Old Highway 16 Bridge
The Old Highway 16 Bridge, located on Lakefront Resort Road near Edgemont (Cleburne County), is a reinforced concrete, closed-spandrel deck-arch bridge built in 1936 with assistance from the Works Progress Administration (WPA), a Depression-era federal relief program. It was listed on the National Register of Historic Places on May 11, 2011.
Edgemont began as the Kinderhook settlement in the mid-nineteenth century but did not thrive until the arrival of the Missouri and North Arkansas (M&NA) Railroad in 1908, after which the town had a bank, three sawmills, a cotton gin, a lumber company, and several restaurants. A result of the railroad construction was the “Edgemont Cut,” which sliced through a steep ridge that ran between Edgemont and the middle fork of the Little Red River. After the railroad’s completion, Highway 16 crossed the tracks at the cut at grade level.
After the WPA was created in 1935, the agency announced an ambitious $6 million road plan for Arkansas, with $3,352,061 set aside for eighty-three highway construction projects and $3,574,060 for sixty-three railroad grade crossing improvements. The latter included construction of a bridge to traverse the Edgemont Cut about a mile uphill from the grade-level crossing, which would be the only overpass ever built to cross the 178 miles of M&NA tracks in the state; all others crossing passed at grade level.
On December 19, 1935, the Arkansas State Highway Commission awarded O. B. Robbins of Heber Springs (Cleburne County) the contract to build Bridge No. 1308, with $7,129.89 set aside for road improvements and $8,440.50 for construction of a “spandrel filled conc[rete] arch” substructure bridge. The agency awarded $1,858.02 for engineering and contingencies, allowing Robbins 180 days to complete the job.
Robbins hired Alvin Rogers as superintendent for the project, with Neal Bryant Garver of the Highway Commission serving as bridge engineer, helped by Louie Thompson of Heber Springs. The project had some initial delays, as reported in the Heber Springs Times-Headlight in February 1936: “Considerable trouble has been experienced in trying to start this project, due to the local W.P.A. trying to get all relief labor properly listed. Some trouble has arisen over the right-of-way at Edgemont, which has caused suspension of work until that can be straightened out.”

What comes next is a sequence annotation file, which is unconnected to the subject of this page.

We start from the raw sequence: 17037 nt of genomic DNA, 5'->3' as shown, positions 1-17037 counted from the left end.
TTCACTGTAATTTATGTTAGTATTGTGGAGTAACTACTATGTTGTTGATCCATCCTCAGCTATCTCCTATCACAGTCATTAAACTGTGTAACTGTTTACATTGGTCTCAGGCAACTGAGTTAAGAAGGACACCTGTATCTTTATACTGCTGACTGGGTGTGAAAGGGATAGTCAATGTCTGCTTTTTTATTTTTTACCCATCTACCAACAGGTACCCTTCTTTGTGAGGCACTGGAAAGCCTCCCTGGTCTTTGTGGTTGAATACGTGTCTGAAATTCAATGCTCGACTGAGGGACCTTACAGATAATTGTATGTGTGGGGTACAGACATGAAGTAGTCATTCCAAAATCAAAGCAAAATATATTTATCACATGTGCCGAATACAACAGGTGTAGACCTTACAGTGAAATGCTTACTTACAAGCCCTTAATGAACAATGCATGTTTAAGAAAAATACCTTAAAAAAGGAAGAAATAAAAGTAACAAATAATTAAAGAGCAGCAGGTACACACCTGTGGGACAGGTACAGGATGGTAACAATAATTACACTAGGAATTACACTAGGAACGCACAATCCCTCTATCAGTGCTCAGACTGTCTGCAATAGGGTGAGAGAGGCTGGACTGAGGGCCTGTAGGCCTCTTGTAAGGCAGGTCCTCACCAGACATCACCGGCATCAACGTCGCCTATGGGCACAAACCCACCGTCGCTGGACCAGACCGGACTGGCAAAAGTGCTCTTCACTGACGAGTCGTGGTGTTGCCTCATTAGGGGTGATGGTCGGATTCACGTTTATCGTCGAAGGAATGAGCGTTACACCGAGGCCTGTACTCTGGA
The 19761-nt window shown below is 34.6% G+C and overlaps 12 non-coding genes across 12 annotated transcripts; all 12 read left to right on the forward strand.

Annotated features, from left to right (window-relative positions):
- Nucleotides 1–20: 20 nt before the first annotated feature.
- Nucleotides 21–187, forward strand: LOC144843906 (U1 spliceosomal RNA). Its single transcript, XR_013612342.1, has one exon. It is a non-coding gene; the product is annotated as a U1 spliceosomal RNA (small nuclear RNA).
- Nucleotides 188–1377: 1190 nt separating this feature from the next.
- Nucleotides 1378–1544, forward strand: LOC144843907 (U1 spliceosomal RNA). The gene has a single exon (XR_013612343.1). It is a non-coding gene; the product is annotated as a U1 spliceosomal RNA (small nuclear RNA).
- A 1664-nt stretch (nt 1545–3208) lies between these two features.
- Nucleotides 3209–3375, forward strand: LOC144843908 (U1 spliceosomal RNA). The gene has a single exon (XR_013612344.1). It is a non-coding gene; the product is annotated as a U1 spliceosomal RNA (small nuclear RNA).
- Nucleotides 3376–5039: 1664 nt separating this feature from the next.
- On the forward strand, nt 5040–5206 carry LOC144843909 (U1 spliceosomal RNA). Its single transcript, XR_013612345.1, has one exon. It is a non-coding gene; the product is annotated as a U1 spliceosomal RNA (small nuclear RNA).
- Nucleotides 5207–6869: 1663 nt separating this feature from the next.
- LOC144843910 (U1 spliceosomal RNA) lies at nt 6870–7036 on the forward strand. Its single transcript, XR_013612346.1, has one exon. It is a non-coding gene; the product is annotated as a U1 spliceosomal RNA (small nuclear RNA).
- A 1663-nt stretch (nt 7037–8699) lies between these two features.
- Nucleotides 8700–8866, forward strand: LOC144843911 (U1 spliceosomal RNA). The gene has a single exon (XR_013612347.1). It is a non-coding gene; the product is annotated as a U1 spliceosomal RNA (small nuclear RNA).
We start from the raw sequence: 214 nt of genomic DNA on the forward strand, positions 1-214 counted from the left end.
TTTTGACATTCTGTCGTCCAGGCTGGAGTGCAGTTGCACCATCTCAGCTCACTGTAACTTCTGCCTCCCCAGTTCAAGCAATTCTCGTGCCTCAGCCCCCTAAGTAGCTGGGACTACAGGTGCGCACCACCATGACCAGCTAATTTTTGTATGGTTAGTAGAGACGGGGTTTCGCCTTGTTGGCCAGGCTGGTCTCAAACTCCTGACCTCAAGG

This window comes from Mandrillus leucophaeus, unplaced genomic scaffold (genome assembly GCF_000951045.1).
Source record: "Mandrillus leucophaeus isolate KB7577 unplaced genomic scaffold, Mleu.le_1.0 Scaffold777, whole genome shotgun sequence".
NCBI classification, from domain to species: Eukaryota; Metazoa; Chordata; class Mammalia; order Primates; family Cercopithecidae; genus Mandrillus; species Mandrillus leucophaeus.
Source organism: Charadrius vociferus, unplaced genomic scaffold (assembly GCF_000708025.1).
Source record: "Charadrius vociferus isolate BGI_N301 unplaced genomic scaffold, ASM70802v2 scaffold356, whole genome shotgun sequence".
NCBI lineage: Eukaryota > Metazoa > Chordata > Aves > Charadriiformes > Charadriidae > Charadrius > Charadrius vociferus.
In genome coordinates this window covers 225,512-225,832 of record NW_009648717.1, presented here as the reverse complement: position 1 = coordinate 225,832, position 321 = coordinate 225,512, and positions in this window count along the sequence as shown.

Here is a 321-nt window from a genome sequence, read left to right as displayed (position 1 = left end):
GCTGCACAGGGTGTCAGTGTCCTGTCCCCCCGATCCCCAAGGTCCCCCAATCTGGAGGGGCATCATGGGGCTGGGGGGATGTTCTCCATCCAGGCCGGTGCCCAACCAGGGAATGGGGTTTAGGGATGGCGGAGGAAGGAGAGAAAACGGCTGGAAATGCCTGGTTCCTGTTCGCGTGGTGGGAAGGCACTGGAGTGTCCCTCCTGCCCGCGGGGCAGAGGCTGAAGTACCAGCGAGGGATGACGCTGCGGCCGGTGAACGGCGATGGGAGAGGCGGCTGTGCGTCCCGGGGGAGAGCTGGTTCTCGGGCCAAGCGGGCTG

Robbins and his crew finished the job well within the 180-day construction window, with the Times-Headlight reporting on July 16 that the “new bridge and road are completed and now open to the public.” The job was completed slightly under budget; Transportation Department records document $6,858.44 spent on road work and $8,605.46 on the bridge.
When Greers Ferry Lake was completed in 1963, Highway 16 was moved about 100 yards north of the bridge, though it continues to serve local traffic in the twenty-first century. Edgemont, too, was moved north to its current location with the original town beneath the surface of the lake.
The completed single-span bridge is 78.5 feet long and 24.0 feet wide, with simple concrete guard rails along its length. By 2020, it was the sole remaining WPA-built concrete deck-arch bridge in Arkansas.
For additional information:
“Arkansas Works Progress Road Program Announced.” Arkansas Gazette, September 15, 1935, P. 17.
“Bridge Record.” Arkansas Department of Transportation files, Little Rock, Arkansas.
Hope, Holly. An Ambition to be Preferred: New Deal Recovery Efforts and Architecture in Arkansas, 1933–1943. Little Rock: Arkansas Historic Preservation Program, 2006. Online at http://www.arkansaspreservation.com/News-and-Events/publications (accessed April 29, 2020).
Stuart, Charles. “Old Highway 16 Bridge.” National Register of Historic Places registration form. On file at Arkansas Historic Preservation Program, Little Rock, Arkansas. Online at http://www.arkansaspreservation.com/National-Register-Listings/PDF/CE0025.nr.pdf (accessed April 29, 2020).
Mark K. Christ
Central Arkansas Library System
"*" indicates required fields
No comments on this entry yet.